Listed: the 80-plus states that criminalise homosexuality today

Belize will be first target of new legal rights group.

If you want to understand how half the countries that still criminalise homosexuality came to do so, look no further than the British Empire. The list of 84 jurisdictions across the world, compiled by the newly formed Human Dignity Trust (HDT), includes 42 Commonwealth countries, or 80 per cent of the Commonwealth community.

Almost all imported British laws in place in the late nineteenth century that, at that time, outlawed homosexual acts. It took until the 1967 Sexual Offences Act before England and Wales repealed its own legislation and until the 1980s before Scotland and Northern Ireland did the same. But those laws originally imposed during colonial times remain largely in place elsewhere, even in a post-independence era.

In five countries around the world, same sex sexual conduct carries the death penalty while across the Commonwealth penalities for homosexuality include a 20-year jail sentence plus flogging. According to the HDT, half a dozen Commonwealth countries specify life imprisonment.

Last month the Prime Minister David Cameron used a Commonwealth summit to threaten the withdrawal of British aid from countries that fail to respect gay rights. Human rights barrister and director of HDT Jonathan Cooper refuses to be drawn on "aid conditionality" but says: "Our only purpose is the decriminalisation of homosexuality and the only way to do that is through the rule of law."

Cooper says that the organisation -- which has secured £2m of pro bono work from UK law firms over the next three years -- will aim to initiate at least five, and up to ten, cases a year.

The first case will be heard next month in Belize where the organisation will attempt to help overturn section 53 of the country's criminal code. This asserts that "every person who has carnal intercourse against the order of nature with any person or animal shall be liable to imprisonment for 10 years."

 

List of countries/regions criminalising homosexuality

Africa
1. Algeria
2. Angola
3. Botswana
4. Burundi
5. Cameroon
6. Comoros
7. Egypt
8. Eritrea
9. Ethiopia
10. Gambia
11. Ghana
12. Guinea
13. Kenya
14. Lesotho
15. Liberia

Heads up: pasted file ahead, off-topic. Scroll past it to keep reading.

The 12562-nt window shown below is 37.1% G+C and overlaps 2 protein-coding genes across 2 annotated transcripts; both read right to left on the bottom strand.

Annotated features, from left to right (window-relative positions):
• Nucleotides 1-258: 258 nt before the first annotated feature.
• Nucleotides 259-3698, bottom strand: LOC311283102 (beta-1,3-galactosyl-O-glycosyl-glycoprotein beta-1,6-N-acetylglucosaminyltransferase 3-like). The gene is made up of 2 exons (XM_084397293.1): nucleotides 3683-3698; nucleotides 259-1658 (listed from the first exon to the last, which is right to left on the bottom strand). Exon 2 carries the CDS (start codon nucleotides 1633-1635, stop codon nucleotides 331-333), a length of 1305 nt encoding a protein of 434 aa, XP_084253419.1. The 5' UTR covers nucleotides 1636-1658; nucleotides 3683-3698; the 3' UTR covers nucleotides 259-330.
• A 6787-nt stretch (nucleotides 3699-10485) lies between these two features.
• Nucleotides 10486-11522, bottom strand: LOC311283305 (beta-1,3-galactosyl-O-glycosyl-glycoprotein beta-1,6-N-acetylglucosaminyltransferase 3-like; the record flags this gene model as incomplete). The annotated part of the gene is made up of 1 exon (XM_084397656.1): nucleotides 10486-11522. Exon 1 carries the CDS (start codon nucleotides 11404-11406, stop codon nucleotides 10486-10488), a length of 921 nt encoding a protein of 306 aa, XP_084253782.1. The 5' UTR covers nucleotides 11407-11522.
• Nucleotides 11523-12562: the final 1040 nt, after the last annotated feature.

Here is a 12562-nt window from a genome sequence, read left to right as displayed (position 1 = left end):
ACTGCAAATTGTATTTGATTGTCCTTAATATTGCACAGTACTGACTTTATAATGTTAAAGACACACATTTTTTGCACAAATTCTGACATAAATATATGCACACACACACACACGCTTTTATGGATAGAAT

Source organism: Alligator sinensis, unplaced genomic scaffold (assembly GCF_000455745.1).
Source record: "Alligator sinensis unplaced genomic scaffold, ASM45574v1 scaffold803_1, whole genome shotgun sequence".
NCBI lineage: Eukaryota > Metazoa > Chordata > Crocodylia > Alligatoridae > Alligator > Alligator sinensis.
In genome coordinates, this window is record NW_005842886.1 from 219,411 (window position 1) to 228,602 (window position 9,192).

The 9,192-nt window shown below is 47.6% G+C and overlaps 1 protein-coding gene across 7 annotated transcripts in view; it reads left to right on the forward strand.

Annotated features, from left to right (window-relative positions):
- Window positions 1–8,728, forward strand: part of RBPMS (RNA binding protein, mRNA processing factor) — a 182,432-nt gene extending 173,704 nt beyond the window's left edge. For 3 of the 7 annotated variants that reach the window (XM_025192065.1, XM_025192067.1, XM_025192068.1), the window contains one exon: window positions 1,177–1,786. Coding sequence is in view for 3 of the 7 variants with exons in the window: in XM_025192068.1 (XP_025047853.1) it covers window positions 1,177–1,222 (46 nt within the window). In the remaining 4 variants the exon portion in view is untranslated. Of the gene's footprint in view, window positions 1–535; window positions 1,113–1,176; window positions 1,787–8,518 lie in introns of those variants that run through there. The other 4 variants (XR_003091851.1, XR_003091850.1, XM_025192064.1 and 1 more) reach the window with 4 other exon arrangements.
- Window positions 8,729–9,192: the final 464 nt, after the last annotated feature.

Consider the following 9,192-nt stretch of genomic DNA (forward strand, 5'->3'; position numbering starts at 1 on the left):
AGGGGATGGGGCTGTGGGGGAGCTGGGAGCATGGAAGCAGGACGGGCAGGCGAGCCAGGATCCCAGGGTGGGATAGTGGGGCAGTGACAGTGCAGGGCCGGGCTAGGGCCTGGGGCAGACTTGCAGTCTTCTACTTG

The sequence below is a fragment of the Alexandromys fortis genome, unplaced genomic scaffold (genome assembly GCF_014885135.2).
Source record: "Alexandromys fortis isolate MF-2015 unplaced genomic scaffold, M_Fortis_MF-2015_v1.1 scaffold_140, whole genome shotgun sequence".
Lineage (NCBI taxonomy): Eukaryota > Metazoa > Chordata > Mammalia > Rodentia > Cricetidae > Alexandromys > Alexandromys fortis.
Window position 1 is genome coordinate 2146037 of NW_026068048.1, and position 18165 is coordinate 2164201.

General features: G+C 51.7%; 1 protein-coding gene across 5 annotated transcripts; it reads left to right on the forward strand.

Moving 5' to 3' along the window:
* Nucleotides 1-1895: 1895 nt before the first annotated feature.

16. Libya
17. Malawi
18. Mauritania
19. Mauritius
20. Morocco
21. Mozambique
22. Namibia
23. Nigeria São Tomé and Principe
24. North Sudan
25. Senegal
26. Seychelles
27. Sierra Leone
28. Somalia
29. South Sudan
30. Swaziland
31. Tanzania
32. Togo
33. Tunisia
34. Uganda
35. Zambia
36. Zimbabwe

Asia
1. Afghanistan
2. Bangladesh
3. Bahrain
4. Bhutan
5. Brunei
6. some parts of Indonesia (South Sumatra and Aceh Province)
7. Iran
8. Iraq
9. The State of Jammu and Kashmir in India
10. Kuwait
11. Lebanon
12. Malaysia
13. Maldives
14. Myanmar
15. Oman
16. Pakistan
17. Qatar
18. Saudi Arabia
19. Singapore
20. Sri Lanka
21. Syria
22. Turkish Republic of Northern Cyprus (internationally unrecognised)
23. Turkmenistan
24. United Arab Emirates
25. Uzbekistan
26. Yemen
27. Occupied Palestinian Territory

Latin America & Caribbean
1. Antigua and Barbuda
2. Barbados
3. Belize
4. Dominica
5. Grenada
6. Guyana
7. Jamaica
8. St Kitts & Nevis
9. St Lucia
10. St Vincent & the Grenadines
11. Trinidad and Tobago

Oceania
1. Kiribati
2. Nauru
3. Palau
4. Papua New Guinea
5. Samoa
6. Solomon Islands
7. Tonga
8. Tuvalu
9. the New Zealand associate of Cook Islands

 

Jon Bernstein, former deputy editor of New Statesman, is a digital strategist and editor. He tweets @Jon_Bernstein. 

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The most terrifying thing about Donald Trump's speech? What he didn't say

No politician uses official speeches to put across their most controversial ideas. But Donald Trump's are not hard to find. 

As Donald Trump took the podium on a cold Washington day to deliver his inauguration speech, the world held its breath. Viewers hunched over televisions or internet streaming services watched Trump mouth “thank you” to the camera, no doubt wondering how he could possibly live up to his deranged late-night Twitter persona. In newsrooms across America, reporters unsure when they might next get access to a president who seems to delight in denying them the right to ask questions got ready to parse his words for any clue as to what was to come. Some, deciding they couldn’t bear to watch, studiously busied themselves with other things.